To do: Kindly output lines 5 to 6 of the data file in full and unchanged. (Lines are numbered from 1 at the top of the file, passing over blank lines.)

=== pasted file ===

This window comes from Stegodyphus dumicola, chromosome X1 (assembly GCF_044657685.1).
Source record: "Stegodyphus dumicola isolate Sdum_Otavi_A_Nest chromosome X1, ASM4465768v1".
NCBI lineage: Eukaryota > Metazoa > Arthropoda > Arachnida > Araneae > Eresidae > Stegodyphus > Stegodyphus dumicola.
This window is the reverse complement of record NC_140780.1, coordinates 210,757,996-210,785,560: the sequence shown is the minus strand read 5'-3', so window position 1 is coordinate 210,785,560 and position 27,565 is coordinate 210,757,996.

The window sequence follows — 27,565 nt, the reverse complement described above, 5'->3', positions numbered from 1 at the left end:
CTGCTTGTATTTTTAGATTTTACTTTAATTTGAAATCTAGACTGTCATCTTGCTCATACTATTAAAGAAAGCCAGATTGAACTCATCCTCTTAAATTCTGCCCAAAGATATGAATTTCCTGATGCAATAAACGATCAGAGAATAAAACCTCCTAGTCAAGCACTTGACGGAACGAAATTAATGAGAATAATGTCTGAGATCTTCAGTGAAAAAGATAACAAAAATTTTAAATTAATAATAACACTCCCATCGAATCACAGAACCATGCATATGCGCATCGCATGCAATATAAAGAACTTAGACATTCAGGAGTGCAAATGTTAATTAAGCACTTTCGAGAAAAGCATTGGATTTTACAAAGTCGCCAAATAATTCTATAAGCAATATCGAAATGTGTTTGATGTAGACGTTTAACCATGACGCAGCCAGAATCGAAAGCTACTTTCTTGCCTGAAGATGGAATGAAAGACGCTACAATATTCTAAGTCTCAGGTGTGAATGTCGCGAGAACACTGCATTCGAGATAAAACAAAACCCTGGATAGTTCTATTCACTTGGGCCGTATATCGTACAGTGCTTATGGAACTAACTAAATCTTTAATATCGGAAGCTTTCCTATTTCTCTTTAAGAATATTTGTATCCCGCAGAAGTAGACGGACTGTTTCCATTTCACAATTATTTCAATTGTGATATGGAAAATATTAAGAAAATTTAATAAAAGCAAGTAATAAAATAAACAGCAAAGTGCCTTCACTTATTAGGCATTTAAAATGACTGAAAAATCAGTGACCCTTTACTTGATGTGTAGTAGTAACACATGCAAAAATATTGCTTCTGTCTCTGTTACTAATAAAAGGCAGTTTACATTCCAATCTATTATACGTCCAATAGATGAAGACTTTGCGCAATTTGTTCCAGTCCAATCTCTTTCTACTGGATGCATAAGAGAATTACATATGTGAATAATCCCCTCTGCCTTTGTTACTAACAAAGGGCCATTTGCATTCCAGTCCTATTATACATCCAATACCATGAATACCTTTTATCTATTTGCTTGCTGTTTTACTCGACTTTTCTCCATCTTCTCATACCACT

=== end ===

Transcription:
The window sequence follows — 27,565 nt, the reverse complement described above, 5'->3', positions numbered from 1 at the left end:
CTGCTTGTATTTTTAGATTTTACTTTAATTTGAAATCTAGACTGTCATCTTGCTCATACTATTAAAGAAAGCCAGATTGAACTCATCCTCTTAAATTCTGCCCAAAGATATGAATTTCCTGATGCAATAAACGATCAGAGAATAAAACCTCCTAGTCAAGCACTTGACGGAACGAAATTAATGAGAATAATGTCTGAGATCTTCAGTGAAAAAGATAACAAAAATTTTAAATTAATAATAACACTCCCATCGAATCACAGAACCATGCATATGCGCATCGCATGCAATATAAAGAACTTAGACATTCAGGAGTGCAAATGTTAATTAAGCACTTTCGAGAAAAGCATTGGATTTTACAAAGTCGCCAAATAATTCTATAAGCAATATCGAAATGTGTTTGATGTAGACGTTTAACCATGACGCAGCCAGAATCGAAAGCTACTTTCTTGCCTGAAGATGGAATGAAAGACGCTACAATATTCTAAGTCTCAGGTGTGAATGTCGCGAGAACACTGCATTCGAGATAAAACAAAACCCTGGATAGTTCTATTCACTTGGGCCGTATATCGTACAGTGCTTATGGAACTAACTAAATCTTTAATATCGGAAGCTTTCCTATTTCTCTTTAAGAATATTTGTATCCCGCAGAAGTAGACGGACTGTTTCCATTTCACAATTATTTCAATTGTGATATGGAAAATATTAAGAAAATTTAATAAAAGCAAGTAATAAAATAAACAGCAAAGTGCCTTCACTTATTAGGCATTTAAAATGACTGAAAAATCAGTGACCCTTTACTTGATGTGTAGTAGTAACACATGCAAAAATATTGCTTCTGTCTCTGTTACTAATAAAAGGCAGTTTACATTCCAATCTATTATACGTCCAATAGATGAAGACTTTGCGCAATTTGTTCCAGTCCAATCTCTTTCTACTGGATGCATAAGAGAATTACATATGTGAATAATCCCCTCTGCCTTTGTTACTAACAAAGGGCCATTTGCATTCCAGTCCTATTATACATCCAATACCATGAATACCTTTTATCTATTTGCTTGCTGTTTTACTCGACTTTTCTCCATCTTCTCATACCACT